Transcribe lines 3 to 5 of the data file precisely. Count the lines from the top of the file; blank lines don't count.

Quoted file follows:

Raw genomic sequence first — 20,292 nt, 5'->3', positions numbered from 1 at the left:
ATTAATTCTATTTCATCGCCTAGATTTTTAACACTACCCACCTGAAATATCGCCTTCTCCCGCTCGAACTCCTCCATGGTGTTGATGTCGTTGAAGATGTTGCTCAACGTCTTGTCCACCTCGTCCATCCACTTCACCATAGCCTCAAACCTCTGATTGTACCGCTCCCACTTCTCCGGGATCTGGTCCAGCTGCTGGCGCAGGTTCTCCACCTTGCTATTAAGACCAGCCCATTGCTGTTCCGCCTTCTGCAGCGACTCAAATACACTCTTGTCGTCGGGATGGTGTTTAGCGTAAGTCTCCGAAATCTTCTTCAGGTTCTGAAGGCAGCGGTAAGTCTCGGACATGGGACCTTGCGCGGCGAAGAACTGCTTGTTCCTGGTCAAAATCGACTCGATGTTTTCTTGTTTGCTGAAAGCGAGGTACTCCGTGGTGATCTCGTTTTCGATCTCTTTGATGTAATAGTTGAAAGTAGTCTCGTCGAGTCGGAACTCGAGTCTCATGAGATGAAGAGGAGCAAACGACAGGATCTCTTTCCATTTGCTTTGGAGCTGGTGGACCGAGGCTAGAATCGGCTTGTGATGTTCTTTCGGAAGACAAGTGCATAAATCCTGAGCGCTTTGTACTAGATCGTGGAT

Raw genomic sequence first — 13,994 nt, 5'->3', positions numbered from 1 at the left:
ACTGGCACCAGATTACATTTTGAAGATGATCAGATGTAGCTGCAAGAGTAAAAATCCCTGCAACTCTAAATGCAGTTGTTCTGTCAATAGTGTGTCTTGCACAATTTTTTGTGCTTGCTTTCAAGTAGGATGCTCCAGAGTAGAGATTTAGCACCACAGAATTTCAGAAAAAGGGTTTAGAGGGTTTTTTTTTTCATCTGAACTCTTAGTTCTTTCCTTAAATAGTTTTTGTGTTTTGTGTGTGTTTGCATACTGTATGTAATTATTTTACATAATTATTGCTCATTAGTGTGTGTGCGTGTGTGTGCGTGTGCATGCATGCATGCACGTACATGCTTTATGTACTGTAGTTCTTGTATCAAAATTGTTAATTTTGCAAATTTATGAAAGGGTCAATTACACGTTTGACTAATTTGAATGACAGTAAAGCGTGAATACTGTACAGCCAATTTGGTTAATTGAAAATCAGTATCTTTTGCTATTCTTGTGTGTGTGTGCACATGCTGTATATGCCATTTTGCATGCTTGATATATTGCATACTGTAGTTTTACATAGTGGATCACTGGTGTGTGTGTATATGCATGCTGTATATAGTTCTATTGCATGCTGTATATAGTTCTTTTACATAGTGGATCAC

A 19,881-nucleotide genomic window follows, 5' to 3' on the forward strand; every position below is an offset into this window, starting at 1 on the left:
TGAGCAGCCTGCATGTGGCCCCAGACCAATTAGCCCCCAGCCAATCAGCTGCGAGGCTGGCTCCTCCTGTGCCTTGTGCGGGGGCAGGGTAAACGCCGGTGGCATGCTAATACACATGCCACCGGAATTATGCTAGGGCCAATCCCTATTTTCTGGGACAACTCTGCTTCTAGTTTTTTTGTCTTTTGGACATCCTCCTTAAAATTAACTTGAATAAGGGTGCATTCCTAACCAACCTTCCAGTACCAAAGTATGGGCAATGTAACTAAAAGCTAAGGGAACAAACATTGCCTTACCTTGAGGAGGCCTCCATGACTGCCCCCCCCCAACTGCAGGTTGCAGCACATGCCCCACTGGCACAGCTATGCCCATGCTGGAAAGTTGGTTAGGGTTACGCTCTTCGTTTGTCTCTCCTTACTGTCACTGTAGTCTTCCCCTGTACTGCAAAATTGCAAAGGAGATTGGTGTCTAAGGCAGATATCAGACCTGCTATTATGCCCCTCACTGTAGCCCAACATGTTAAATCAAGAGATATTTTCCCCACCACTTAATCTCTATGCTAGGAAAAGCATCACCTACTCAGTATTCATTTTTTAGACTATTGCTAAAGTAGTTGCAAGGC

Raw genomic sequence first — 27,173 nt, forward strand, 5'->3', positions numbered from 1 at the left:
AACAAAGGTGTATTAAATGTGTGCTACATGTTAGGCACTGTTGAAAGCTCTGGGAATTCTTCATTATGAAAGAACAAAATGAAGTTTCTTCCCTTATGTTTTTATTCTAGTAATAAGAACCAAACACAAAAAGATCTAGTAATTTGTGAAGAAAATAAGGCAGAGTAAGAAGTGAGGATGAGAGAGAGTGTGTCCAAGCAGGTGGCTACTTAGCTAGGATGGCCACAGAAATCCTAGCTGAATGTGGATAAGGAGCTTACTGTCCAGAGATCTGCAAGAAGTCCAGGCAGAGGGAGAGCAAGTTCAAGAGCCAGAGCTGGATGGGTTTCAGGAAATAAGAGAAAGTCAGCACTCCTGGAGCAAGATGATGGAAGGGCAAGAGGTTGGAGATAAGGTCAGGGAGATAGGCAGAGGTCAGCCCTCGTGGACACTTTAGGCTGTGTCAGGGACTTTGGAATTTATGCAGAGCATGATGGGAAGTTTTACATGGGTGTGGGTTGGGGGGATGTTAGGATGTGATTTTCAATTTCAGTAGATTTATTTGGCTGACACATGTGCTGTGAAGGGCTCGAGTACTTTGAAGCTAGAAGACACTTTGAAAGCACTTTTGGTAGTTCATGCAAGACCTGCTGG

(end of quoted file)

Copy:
Raw genomic sequence first — 13,994 nt, 5'->3', positions numbered from 1 at the left:
ACTGGCACCAGATTACATTTTGAAGATGATCAGATGTAGCTGCAAGAGTAAAAATCCCTGCAACTCTAAATGCAGTTGTTCTGTCAATAGTGTGTCTTGCACAATTTTTTGTGCTTGCTTTCAAGTAGGATGCTCCAGAGTAGAGATTTAGCACCACAGAATTTCAGAAAAAGGGTTTAGAGGGTTTTTTTTTTCATCTGAACTCTTAGTTCTTTCCTTAAATAGTTTTTGTGTTTTGTGTGTGTTTGCATACTGTATGTAATTATTTTACATAATTATTGCTCATTAGTGTGTGTGCGTGTGTGTGCGTGTGCATGCATGCATGCACGTACATGCTTTATGTACTGTAGTTCTTGTATCAAAATTGTTAATTTTGCAAATTTATGAAAGGGTCAATTACACGTTTGACTAATTTGAATGACAGTAAAGCGTGAATACTGTACAGCCAATTTGGTTAATTGAAAATCAGTATCTTTTGCTATTCTTGTGTGTGTGTGCACATGCTGTATATGCCATTTTGCATGCTTGATATATTGCATACTGTAGTTTTACATAGTGGATCACTGGTGTGTGTGTATATGCATGCTGTATATAGTTCTATTGCATGCTGTATATAGTTCTTTTACATAGTGGATCAC

A 19,881-nucleotide genomic window follows, 5' to 3' on the forward strand; every position below is an offset into this window, starting at 1 on the left: